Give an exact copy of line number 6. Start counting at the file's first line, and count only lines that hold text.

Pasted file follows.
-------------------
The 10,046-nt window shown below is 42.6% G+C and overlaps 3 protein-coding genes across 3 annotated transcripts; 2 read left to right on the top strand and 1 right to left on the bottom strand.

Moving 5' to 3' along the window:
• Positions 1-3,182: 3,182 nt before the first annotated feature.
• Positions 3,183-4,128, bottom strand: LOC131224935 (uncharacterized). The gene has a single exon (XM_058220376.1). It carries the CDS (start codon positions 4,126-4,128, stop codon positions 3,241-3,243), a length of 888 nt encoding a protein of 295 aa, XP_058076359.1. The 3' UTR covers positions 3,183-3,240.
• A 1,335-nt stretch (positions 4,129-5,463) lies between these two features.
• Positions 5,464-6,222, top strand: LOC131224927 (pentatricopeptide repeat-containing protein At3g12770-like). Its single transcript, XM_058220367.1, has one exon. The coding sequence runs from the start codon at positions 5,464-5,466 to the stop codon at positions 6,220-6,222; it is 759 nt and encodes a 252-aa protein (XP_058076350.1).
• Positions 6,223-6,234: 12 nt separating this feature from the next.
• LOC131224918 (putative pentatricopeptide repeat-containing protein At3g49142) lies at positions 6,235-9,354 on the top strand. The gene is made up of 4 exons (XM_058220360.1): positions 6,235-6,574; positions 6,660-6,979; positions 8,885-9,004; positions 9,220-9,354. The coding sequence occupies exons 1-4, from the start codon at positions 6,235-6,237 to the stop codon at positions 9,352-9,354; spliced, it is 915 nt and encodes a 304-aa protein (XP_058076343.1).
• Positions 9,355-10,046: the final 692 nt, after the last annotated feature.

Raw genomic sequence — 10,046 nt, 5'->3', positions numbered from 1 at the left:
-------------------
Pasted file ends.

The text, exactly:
• Positions 5,464-6,222, top strand: LOC131224927 (pentatricopeptide repeat-containing protein At3g12770-like). Its single transcript, XM_058220367.1, has one exon. The coding sequence runs from the start codon at positions 5,464-5,466 to the stop codon at positions 6,220-6,222; it is 759 nt and encodes a 252-aa protein (XP_058076350.1).